Yojkanäj Wawe' (We Remain Here): Kaqchikel Migrants' Wives under Surveillance
Webb, Meghan Farley
University of Kansas
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Indigenous Maya men have long looked to domestic migration as an economic strategy. Increasingly, these men engage in transnational migration from Guatemala to the United States as a means of achieving economic security. Men’s decision to migrate has important implications not only for them, but also for their families. This dissertation examines the impacts of Kaqchikel Maya men’s migration on their wives who remain in the highland town of Tecpán, Guatemala. In contrast to other scholarly accounts of transnational migration, which emphasize benefits for, and improved social standing of, women in sending communities, this research reveals that migration can adversely affect migrants’ wives and exacerbate longstanding gender inequalities. Based on 18 months of ethnographic fieldwork, I demonstrate how migrants’ wives become subject to additional social control upon the departure of their husbands. Despite their physical absence, migrants monitor their wives by establishing a virtual presence through cell phones and social media. While previous scholarship focuses on these technologies’ ability to facilitate transnational communication and touts social media technologies as emancipatory, this intimate ethnography demonstrates their disciplinary function. However, it is not male migrants alone that exert control over their wives; gender socialization and patrilocality position mothers-in-law as key agents of familial surveillance, helping to control younger women. My analysis explores how such familial surveillance functions as both a form of social control and care. By connecting wives’ experiences of surveillance and intimacy in Kaqchikel transnational households, I complicate previous ideas of transnationalism, gendered power dynamics, and women’s agency, while providing insights into the personal dilemmas of indigenous migrants and their families who remain “at home.”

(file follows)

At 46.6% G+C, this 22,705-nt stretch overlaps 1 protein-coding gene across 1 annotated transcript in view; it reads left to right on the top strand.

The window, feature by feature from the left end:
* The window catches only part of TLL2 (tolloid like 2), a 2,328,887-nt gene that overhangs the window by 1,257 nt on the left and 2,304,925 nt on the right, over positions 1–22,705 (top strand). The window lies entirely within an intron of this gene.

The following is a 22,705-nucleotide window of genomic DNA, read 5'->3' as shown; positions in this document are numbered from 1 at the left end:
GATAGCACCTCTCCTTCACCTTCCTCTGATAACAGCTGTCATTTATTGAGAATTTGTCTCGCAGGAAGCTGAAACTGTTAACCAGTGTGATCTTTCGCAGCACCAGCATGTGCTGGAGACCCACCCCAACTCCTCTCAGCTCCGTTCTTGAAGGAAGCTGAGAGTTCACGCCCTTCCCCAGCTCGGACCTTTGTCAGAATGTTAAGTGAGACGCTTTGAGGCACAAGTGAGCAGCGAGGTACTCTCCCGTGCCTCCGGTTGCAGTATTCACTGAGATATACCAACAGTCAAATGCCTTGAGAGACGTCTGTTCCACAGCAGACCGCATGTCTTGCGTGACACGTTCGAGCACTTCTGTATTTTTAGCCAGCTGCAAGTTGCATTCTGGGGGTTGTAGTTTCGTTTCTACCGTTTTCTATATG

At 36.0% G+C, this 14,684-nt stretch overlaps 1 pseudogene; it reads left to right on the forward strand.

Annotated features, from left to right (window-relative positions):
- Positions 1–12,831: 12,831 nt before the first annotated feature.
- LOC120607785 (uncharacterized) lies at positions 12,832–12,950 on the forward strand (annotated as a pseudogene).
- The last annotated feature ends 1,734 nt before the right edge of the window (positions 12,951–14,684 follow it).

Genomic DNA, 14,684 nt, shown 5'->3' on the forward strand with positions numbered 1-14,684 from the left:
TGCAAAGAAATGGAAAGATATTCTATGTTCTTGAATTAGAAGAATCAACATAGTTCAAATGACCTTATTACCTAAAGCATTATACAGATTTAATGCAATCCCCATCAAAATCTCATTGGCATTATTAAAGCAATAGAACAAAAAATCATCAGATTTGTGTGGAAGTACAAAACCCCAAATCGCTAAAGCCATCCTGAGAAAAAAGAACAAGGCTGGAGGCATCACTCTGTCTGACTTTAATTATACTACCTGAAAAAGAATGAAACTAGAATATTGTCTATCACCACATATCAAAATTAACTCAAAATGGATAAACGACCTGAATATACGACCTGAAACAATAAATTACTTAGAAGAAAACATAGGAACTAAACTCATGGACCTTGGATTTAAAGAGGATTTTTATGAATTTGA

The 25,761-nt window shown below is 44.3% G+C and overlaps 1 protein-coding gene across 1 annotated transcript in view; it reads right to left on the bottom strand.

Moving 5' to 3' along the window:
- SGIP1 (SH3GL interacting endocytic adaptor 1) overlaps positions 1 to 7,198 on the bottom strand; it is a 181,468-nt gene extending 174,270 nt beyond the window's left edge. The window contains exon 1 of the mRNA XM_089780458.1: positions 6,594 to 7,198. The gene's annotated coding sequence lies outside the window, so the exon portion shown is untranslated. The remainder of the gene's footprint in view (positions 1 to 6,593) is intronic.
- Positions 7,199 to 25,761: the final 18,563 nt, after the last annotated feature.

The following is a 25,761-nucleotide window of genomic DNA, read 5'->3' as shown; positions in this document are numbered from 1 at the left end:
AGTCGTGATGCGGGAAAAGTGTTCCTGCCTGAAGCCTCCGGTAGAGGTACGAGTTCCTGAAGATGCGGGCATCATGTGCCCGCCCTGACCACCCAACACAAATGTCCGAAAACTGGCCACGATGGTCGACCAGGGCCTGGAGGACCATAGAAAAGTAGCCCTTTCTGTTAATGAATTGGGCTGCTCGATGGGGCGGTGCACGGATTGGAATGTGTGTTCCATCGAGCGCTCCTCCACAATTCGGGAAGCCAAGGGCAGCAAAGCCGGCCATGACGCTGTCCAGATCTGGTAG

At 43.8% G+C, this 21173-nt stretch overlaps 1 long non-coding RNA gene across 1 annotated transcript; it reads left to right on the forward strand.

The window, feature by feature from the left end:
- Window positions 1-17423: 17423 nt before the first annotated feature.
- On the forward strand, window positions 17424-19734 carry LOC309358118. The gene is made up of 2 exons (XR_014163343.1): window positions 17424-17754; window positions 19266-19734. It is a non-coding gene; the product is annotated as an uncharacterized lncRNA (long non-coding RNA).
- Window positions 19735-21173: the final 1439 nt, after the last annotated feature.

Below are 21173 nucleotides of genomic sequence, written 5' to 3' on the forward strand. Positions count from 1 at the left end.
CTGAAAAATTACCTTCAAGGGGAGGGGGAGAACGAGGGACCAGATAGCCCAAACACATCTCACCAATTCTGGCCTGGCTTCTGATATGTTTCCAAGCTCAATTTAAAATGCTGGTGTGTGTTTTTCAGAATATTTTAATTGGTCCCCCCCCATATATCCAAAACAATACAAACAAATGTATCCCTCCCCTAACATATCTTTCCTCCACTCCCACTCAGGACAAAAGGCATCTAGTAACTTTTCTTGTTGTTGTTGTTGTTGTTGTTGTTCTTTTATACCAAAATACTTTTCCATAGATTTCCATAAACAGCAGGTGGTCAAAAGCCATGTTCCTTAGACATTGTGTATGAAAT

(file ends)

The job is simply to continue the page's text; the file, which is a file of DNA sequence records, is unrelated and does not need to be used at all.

- Anthropology Dissertations and Theses 
- Dissertations 
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